Viktor Pavlovich is our local director in Pisky and Kyiv; the work is one, although names are several.

Viktor’s story of work in Ukraine

It all started for me in 2003, when Children’s Embassy organized a summer camp in Skadovsky, Crimea. There were 36 children from Kyiv and Bobrovicha. I was the sports instructor. It was there that I met Mirjam and Boas, the founders of Children’s Embassy who worked among street children in Kyiv. I also learnt to know Jennifer and Gun. At that time already, I was impressed by the compassion and caring attitude of foreigners who wanted to help our Ukrainian children.

The summer camp was a great experience. We met again one day in August, now with the municipal mayor, judge, local council heads, and Boas and Mirjam. They rented the old kindergarten building for 49 years – for free – and started a rehabilitation home for children.

On September the 2nd, the new registered organization Haver opened Friend’s House in Pisky village. I started working there.

Mirjam and Boas came from Kyiv with their cats and dogs and a few street children. The children had no domicile, but they were due to start school. The principal of the village school was helpful, and so Vasya, Anya, Natasha, Maksim, Roma and Ruslan started school, although they had no birth certificates.

Tanya K. lived and worked in Friend’s House with her adult son Kolya. Tanya took care of little Alina who was only four years old. She was blind and had a facial deformation. She was later adopted to Sweden.

It’s safe when Molli snores against the neck

The building was not fit for living in, but it was better than the street. Water and heating were not working, some windows lacked glass, and there was no furniture. I remember Boas, Mirjam and the children sleeping on mattresses on the floor. Our dogs Molly and Amy liked to sleep among the children. The children loved to play with the dogs and talk to them. Each dog had 10 to 14 puppies every day. That was a lot of fun.

Many people helped

Many Swedish and Finnish people wanted to give the children proper circumstances. They helped us drill a well, change the heating system and to renovate the house that now served as a children’s home. We worked closely with the local social services who sent children from difficult situations to us.

In winter, we welcomed 8-year-old Vitya, whose family made him live in a barn or with neighbours. Today, Vitya is a 28-year-old sergeant in the Ukrainian army. He is defending his country on the front.

Challenges and progress

Many have received help during these 20 years

In September 2004, we welcomed two very young mothers, 15 and 16, each one with a two-week-old baby. They had no other home.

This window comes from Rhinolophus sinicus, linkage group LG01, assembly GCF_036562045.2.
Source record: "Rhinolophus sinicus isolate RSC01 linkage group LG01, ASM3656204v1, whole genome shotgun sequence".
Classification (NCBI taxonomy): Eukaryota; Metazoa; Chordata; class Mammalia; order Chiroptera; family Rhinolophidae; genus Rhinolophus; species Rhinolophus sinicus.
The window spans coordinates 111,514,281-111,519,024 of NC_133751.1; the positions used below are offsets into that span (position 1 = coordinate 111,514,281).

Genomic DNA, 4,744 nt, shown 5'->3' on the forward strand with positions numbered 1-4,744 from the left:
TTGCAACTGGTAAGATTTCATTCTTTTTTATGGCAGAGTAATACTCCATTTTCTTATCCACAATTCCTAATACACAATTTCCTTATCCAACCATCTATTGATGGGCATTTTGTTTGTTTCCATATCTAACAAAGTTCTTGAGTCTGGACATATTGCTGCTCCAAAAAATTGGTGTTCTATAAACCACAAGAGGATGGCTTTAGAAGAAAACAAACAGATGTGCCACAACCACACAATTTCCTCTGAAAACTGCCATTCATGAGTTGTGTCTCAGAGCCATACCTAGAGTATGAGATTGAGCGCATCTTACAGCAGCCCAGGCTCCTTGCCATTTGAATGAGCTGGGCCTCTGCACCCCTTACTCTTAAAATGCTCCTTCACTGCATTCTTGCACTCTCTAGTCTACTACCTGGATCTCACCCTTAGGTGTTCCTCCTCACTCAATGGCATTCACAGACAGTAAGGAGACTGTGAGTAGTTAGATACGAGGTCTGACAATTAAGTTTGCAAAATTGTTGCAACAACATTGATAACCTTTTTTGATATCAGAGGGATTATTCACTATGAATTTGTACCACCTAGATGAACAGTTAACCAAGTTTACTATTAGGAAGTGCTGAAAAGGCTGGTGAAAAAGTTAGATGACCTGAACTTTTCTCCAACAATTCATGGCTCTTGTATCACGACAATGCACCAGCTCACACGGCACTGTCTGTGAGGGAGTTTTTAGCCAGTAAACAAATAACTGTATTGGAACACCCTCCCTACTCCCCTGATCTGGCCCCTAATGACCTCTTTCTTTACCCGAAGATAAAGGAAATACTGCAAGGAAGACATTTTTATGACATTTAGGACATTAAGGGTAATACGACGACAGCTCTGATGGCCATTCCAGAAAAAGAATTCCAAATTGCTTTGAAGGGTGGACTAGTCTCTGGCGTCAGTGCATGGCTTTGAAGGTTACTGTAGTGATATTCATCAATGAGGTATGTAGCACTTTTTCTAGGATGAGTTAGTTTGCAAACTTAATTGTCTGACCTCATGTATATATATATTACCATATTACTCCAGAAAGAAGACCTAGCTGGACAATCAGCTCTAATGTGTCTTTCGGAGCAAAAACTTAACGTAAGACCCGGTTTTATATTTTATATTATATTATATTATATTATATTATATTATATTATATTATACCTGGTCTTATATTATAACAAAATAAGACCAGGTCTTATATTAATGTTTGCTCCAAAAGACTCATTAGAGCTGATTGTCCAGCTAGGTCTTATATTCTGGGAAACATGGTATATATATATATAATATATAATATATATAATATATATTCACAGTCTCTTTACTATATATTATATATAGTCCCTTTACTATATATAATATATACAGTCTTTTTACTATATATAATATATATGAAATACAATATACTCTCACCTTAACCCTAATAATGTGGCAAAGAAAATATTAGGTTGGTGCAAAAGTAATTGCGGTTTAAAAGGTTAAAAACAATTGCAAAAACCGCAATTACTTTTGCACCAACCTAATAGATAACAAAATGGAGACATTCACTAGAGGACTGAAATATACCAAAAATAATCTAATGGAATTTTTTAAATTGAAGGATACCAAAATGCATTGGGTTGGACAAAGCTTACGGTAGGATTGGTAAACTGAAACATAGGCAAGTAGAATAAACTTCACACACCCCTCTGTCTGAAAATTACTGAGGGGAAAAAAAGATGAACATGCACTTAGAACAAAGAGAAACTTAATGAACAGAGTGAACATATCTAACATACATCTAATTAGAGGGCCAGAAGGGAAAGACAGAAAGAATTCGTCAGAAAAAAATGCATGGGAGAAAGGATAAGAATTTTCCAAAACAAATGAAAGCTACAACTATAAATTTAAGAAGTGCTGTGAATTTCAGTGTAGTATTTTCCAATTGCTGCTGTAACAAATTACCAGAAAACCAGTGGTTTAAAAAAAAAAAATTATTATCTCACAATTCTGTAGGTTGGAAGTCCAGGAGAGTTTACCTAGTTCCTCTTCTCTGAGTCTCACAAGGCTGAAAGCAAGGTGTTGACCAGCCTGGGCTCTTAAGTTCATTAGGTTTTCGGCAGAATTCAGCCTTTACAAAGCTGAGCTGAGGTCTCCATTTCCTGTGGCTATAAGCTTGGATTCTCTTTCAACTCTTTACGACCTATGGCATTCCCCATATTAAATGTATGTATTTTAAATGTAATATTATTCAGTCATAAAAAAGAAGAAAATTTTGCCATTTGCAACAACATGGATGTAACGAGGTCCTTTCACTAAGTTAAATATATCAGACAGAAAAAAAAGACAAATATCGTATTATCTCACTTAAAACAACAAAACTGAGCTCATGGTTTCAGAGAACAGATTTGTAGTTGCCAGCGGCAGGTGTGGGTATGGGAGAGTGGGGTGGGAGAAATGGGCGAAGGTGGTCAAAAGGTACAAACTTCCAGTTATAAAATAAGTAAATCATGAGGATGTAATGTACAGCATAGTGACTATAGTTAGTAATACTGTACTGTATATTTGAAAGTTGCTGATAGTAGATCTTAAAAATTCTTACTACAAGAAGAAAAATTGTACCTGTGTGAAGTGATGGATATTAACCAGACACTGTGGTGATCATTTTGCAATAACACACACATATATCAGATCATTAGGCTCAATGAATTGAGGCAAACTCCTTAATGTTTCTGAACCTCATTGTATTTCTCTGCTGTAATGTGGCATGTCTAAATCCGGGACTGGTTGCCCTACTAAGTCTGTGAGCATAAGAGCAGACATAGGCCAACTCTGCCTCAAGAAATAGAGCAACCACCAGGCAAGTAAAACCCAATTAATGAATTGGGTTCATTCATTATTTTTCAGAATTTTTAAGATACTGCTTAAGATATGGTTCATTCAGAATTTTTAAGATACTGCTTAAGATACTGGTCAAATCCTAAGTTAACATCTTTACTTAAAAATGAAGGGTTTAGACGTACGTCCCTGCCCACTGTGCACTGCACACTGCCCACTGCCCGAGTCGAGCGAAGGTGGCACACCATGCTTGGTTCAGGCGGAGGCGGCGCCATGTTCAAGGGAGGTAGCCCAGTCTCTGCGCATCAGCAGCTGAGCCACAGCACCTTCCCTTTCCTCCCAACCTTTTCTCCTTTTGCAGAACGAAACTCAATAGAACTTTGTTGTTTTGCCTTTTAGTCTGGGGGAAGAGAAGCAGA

Our family grew to have more than 20 children. We had to find a way to warm each one’s heart; we wanted to show them a kind of life that they did not know before.

Mirjam and Boas organized everything for the children: cosy rooms, access to school, summer camps at the sea or in the Carpathians, excursions to Kyiv and other places.

They did a lot to extend the organization. They put up a seminary with the local administration, attended by the Finnish Ambassador. But our work was affected by changes in the Ukrainian legislation.

Stories of сhange

Family Ovtsarchuk moved into Friend’s House and established a family home. It was not an easy time for anyone. I found it a bad choice, as the children started to have problems. When the family finally moved out into a house of their own, a scandal was revealed: they had destroyed the facilities, and we started renovating again.

In 2011, we had to think about how to continue. Together we managed to find and develop a solution. The work extended and was ever more rewarding. We helped vulnerable families to keep their children instead of being taken to state children’s homes because of poverty.

Visions for the future and hopes

We are now helping more than a hundred families. The number is increasing year by year. Friend’s House opens its door to the village children daily. They are helped with homework, and they attend activities. It is also important just to be together and to have fun. Sunday school gathers here on Saturdays.

Children’s Embassy – Haver supports people in our villages that were occupied at the beginning of Russian all-out attack to Ukraine. Our friends in Sweden and Finland send us the means to help the families. About 40 people fled the war to Eskilstuna, Sweden, where Mirjam and Boas help them along.

With gratitude

I thank God who shows us the daily road where to serve people. He guides us together with real friends. You have helped us serve for 20 years already.

Viktor Pavlovich, local director, Children’s Embassy – Haver

How You Can Help

Celebrate 20 years of Friends’ House – become a friend of Friends’ House and make a difference!

Wow, can you believe that Friends’ House has been helping children in Ukraine for 20 years now? It’s absolutely incredible! But even though it’s a time for celebration, there’s still a lot to do. The children in Ukraine need us, and we need you!

Why Should You Become a Monthly Donor?

  • Keep the Wheels of Help Turning: With your support every month, we can do even more for the children.
  • ❤️ Your Contribution, Big Difference: It doesn’t have to be much. Just a small amount each month makes a big difference!
  • 💌 Receive News and Love: We will send you updates so you can see exactly what your help is accomplishing!

In this way you do:

1️⃣ Choose How Much: Every little bit helps!

2️⃣ Set Up the Payment: Super easy through your bank or Swish.

Plusgiro: 415398-7

Bankgiro: 0483-9478

Swish123-113 7876

3️⃣ Join the Journey: You’ll receive small letters and pictures that show how you’re making a difference!

Click the link below and help us celebrate our 20th anniversary by becoming a monthly donor!

Big hug and lots of thanks from all of us at Friends’ House! 🎉

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